I'm sorry I voted for Stonington First Selectwoman Chesebrough
I was alarmed last week to read that protesters brandishing shotguns have been turning up at Texas businesses to help them defy closure orders from the governor and reopen.
And then, to my great surprise, the first selectwoman of the town where I live turned up Wednesday to support a barber shop owner who was boldly defying Gov. Ned Lamont's order to wait a few more weeks to reopen.
First Selectwoman Danielle Chesebrough wasn't carrying a rifle. Worse, she was horribly misusing the power of her elected office, undermining the very basic premise of our society: that we follow laws.
I can't think of any single vote that I'd rather take back than the one I cast for Chesebrough. Who would have ever thought I would be nostalgic for the administration of the last first selectman, Rob Simmons?
Not only did Chesebrough turn up in what looked like an endorsement of the protest opening, but she offered to run to Town Hall to fetch the needed face shield the barber shop owner apparently lacked.
If she wanted to interfere, she should have tried to convince the shop owner to abide by lawful public health orders.
I agree with all those who say the governor was wrong on this one. He should not have, at the eleventh hour, withdrawn permission for hair salons to reopen this week, having already granted it.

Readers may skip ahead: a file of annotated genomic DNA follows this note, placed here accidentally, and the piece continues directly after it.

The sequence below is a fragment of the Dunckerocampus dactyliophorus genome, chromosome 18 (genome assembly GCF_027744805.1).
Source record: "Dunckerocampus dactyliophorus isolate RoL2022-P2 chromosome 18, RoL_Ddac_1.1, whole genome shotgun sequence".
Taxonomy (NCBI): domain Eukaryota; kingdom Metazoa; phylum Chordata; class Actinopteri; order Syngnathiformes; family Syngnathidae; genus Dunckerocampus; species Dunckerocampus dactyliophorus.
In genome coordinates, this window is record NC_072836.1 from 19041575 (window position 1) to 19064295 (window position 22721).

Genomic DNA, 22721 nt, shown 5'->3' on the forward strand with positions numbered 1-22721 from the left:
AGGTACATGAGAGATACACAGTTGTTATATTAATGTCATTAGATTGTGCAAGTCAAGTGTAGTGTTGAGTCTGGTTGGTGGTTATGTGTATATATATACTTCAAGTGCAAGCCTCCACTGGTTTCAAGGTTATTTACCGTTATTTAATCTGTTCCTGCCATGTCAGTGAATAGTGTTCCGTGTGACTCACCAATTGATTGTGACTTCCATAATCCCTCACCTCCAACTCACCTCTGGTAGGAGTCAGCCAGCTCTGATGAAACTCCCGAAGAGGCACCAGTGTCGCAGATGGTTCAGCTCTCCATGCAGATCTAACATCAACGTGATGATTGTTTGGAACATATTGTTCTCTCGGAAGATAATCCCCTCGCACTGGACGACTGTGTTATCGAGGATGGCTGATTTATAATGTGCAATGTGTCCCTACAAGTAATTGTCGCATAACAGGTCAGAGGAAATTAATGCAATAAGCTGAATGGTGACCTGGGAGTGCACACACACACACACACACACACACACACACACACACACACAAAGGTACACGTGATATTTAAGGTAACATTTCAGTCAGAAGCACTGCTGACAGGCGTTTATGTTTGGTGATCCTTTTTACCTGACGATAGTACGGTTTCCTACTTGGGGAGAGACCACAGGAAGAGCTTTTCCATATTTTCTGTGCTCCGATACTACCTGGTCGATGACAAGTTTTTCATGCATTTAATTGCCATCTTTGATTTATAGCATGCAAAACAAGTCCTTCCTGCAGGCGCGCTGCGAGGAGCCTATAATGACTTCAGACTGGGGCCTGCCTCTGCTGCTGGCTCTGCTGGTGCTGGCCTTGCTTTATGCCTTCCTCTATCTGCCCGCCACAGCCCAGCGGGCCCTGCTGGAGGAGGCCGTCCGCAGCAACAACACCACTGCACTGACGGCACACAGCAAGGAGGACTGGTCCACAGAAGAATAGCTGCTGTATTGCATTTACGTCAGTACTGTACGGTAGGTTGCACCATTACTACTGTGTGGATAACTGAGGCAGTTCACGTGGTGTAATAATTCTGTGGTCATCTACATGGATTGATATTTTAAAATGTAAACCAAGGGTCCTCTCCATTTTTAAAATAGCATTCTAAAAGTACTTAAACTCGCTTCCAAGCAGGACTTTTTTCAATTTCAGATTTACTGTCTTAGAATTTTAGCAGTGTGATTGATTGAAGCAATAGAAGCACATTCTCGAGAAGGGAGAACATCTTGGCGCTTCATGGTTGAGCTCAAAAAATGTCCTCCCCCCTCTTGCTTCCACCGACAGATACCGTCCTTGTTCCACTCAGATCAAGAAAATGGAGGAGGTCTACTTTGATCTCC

I understand the barber shop owner's frustration, and I don't blame her for reopening.
I do wonder, though, why she essentially issued a news release, writing to The Day in advance about her plans. And I wonder about those American flags all over the shop. It strikes me that disobeying lawful orders is unpatriotic. It's like spitting on the flag.
If the first selectwoman doesn't like the governor's order, she should get on the phone and talk to him. Organize a protest, march around the Capitol or throw a news conference and complain to your heart's content.
But don't enable defiance of lawful orders to protect public health.
Chesebrough wasn't the only elected leader to show up and celebrate the publicized insult to maintaining civil order.
State Sen. Heather Somers of Groton was there, too. That didn't surprise me, since the senator who dreams in technicolor of moving one day to the governor's mansion surely must have sensed a television moment.
It didn't bother me as much that she turned up to complain about the governor's order, since I didn't vote for her.
I could disagree with a lot of the decisions Gov. Lamont has made in this health crisis, as he tried to safeguard the health care system and limit the number of people who have lost their lives in Connecticut.
He is certainly trying very hard. Of course he'd like to see the barber shops open right away, too.
He goes to the microphone to answer questions and explain himself almost every day. We are making progress.
There are lot of lawful ways to protest if you don't like it.
This is the opinion of David Collins.
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